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NaturalPea ProteinScience

Is Pea Protein Complete? How Is Pea Protein Made? What Are Pea Protein Benefits? Answers To All Your Questions About Pea Protein

Pea protein is extracted from yellow or green peas and is a high protein source. Pea protein has all nine essential amino acids, though not quite enough of two of them, which prevents pea protein from being considered a complete protein source. There are many pea protein health benefits due to its complex amino acid profile and pea hydrolysates, including:

Pea Protein Amino Acid Profile

Essential amino acids aren’t synthesized by the body naturally and instead come solely from what we eat. These amino acids are important for normal bodily function and particularly necessary for muscle growth and maintenance. You can find all nine essential amino acids in pea protein, however methionine is at lower levels than in other protein sources, like whey protein.

Pea protein also contains arginine and long branched-chain amino acids, like leucine. Arginine is especially great for heart health, and leucine aids in muscle growth and recovery. However, pea proteins are lower in leucine than other proteins like whey so make sure you either take leucine-fortified pea protein powders, or mix your pea protein with another protein source such as almond milk.

Is Pea Protein Good For You? A Rundown Of Pea Protein Benefits

Pea protein is a dense protein source, providing approximately 80% of its weight in protein per serving. Studies have shown that a high protein diet reduces appetite by increasing your sensitivity to leptin – a hormone which reduces hunger – therefore resulting in reduced caloric intake and weight loss.

Other benefits of pea protein powder come from pea hydrolysates which reverse hypertension, promote antioxidant activity and reduce inflammation. Pea hydrolysates also re-establish the correct balance of good gut bacteria, cultivating a healthy gut microbiome.

Hemp Protein Vs Pea Protein

Hemp protein rose in popularity as a less-refined, plant-based protein source. Hemp seeds are rich in omega-3 and omega-6 fatty acids which have their own range of benefits. Hemp protein also contains more fiber than pea protein to promote gut health. Despite this, some hemp protein powders are less digestible depending on their processing methods.

Even though hemp protein contains all 9 essential amino acids, hemp protein is even lower in leucine and other essential amino acids compared to pea protein – except methionine which is higher in hemp. As hemp protein is less refined, its protein content is much lower than pea protein.  

Pea Protein Vs Soy Protein

Soy protein is a popular vegan alternative and became one of the first plant-based proteins available on the market. Soy has a lower protein content to pea protein, so pea protein is better for boosting protein consumption. However, some studies argue that soy protein falls just ahead of pea protein in terms of protein quality, though this difference is minimal.

Despite a complete amino acid profile, soy protein remains controversial as it also contains significant amounts of phytoestrogens, such as isoflavones, which can cause hormonal imbalances. Studies have consequently found that phytoestrogens affect fertility and sexual behavior in animals.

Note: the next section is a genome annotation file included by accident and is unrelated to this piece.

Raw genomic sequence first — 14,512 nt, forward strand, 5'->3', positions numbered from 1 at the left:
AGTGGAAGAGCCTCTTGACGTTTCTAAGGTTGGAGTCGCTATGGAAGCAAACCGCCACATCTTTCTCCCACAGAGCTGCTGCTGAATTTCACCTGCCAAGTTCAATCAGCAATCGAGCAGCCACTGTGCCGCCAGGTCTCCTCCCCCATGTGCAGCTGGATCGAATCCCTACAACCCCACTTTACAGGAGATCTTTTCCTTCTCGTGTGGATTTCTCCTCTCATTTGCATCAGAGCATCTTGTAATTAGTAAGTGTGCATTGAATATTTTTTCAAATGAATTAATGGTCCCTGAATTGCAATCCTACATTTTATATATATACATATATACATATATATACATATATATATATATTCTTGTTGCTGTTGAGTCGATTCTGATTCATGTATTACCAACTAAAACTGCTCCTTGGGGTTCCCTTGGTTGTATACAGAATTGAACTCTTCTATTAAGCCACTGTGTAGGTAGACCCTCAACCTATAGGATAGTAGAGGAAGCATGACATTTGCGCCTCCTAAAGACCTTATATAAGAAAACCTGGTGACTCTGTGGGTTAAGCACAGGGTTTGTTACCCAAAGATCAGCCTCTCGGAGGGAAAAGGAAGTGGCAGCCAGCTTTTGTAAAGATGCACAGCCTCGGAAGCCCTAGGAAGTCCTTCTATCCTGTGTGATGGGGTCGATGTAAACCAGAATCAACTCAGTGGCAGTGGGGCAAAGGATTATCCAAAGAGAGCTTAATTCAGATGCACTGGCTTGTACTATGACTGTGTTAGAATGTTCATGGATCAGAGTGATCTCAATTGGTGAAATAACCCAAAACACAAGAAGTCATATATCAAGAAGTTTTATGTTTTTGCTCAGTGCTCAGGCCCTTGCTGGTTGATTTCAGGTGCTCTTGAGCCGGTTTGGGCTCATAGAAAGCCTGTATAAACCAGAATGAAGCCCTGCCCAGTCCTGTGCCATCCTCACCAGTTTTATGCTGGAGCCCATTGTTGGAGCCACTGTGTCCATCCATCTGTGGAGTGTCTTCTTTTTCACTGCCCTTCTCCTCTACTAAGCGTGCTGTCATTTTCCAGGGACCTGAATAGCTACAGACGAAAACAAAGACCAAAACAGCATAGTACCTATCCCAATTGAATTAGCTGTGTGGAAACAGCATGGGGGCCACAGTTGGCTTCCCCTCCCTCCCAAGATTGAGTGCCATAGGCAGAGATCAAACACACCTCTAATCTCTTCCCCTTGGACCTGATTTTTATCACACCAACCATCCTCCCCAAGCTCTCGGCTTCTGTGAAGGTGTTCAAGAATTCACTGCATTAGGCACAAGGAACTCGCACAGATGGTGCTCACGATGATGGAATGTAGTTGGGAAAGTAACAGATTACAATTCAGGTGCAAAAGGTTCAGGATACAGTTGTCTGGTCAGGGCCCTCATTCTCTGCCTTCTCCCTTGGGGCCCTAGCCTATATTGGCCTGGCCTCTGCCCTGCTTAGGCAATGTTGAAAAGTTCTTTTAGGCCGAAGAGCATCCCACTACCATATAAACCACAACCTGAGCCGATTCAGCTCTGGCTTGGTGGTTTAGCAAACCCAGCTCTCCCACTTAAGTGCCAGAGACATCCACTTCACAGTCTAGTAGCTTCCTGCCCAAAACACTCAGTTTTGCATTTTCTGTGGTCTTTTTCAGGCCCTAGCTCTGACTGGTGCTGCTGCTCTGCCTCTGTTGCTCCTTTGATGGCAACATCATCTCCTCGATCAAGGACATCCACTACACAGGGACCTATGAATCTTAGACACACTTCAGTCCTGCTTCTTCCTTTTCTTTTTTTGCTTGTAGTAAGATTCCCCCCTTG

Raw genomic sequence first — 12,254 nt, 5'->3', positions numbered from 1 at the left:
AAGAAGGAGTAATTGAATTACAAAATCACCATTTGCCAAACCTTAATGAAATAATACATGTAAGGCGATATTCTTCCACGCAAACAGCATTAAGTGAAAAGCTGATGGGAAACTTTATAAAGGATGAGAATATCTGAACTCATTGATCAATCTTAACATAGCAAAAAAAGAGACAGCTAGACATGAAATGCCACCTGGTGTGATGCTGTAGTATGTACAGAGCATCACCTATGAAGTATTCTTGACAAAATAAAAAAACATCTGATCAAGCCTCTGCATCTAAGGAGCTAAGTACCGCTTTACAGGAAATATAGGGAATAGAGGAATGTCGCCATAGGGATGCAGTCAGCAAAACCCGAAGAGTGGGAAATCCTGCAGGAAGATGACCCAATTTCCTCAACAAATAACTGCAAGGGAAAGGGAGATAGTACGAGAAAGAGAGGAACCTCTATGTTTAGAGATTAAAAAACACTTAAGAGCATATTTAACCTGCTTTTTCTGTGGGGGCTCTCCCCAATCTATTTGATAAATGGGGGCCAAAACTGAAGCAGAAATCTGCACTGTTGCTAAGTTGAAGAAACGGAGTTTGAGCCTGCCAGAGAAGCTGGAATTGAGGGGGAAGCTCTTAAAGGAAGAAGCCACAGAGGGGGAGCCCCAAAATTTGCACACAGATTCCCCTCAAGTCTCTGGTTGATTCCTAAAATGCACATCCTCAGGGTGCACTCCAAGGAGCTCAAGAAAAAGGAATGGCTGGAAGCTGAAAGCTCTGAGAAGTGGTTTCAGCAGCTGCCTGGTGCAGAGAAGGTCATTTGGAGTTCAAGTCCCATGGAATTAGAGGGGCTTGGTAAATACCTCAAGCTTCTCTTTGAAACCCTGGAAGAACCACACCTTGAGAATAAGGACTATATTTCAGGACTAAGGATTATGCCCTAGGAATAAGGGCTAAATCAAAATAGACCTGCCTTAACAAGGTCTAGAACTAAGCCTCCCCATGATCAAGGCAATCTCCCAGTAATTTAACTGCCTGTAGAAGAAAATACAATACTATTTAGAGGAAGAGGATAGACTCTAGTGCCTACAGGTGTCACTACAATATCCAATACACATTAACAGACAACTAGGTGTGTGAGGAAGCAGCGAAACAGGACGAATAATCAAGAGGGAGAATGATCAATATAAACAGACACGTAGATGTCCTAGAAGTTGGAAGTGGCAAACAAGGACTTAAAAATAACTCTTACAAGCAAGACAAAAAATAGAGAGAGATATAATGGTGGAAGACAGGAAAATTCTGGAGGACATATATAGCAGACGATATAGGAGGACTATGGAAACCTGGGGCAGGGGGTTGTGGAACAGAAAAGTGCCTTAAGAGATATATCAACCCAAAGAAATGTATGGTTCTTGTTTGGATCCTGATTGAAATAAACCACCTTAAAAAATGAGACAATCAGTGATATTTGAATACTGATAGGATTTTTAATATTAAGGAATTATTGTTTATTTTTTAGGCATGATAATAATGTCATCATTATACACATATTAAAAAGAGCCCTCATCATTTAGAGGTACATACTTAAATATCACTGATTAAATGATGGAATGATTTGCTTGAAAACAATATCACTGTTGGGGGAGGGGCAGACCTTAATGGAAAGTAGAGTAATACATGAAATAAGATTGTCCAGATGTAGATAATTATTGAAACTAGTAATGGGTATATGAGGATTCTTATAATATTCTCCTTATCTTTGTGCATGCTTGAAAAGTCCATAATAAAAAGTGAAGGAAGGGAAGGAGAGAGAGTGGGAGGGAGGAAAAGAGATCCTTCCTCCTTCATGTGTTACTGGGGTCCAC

Pea Protein Vs Rice Protein

Rice protein either comes from white rice or brown rice. Brown rice contains more protein than white rice and is considered a wholegrain. Unlike pea protein, many rice protein powders are made from sprouted rice which provides extra vitamins, minerals and dietary fibers to increase antioxidant activity and gut health.

Brown rice and pea protein have a similar protein content. However, rice protein doesn’t have a complete amino acid profile and is considered a much lower-quality protein source. You will find that brown rice protein is often combined with other protein sources like quinoa and chia seeds to match the benefits of pea protein.

Pea Protein Isolate Dangers: Potential Pea Protein Side Effects

Pea protein isolate contains small amounts of antinutrients, including phytic acid, trypsin inhibitors and lectins, which can reduce nutrient absorption and cause indigestion. Soy protein isolate contains much higher levels of these antinutrients though, so pea protein isolate is far better in this regard.

Pea protein allergy is not known to be an issue.  Overall, there are no significant pea protein isolate side effects and it is well-tolerated by users.

How Is Pea Protein Made?

Pea protein is either made from split green peas or yellow peas. The peas are dried and ground into a fine powder. Starch and fiber is removed to produce a pea protein isolate – we recommend taking other whole foods alongside pea protein to replenish your fiber intake.

Is Pea Protein Complete?

Technically, not quite. Pea protein has all the essential amino acids, but not quite as much methionine and cysteine as you need. However, pea protein does contain three times the amount of arginine found in whey, which is a nonessential amino acid that helps to improve cardiovascular health.

Is Pea Protein Paleo?

This is debatable since paleo doesn’t usually include legumes, however pea protein powder typically has most of the lectins and phytic acid removed, so most paleo diet coaches consider pea protein paleo.

About the author

Lucy is a UK-based freelance writer focusing on biological content, whether it may involve animal biology or health and well being. Having achieved a First Class Zoology degree at the University of Bristol, Lucy has a diverse knowledge base and enjoys writing for others. Lucy is also a medical student in London who enjoys, in her free time, weight lifting at the gym or hiking along precarious routes in the great outdoors.

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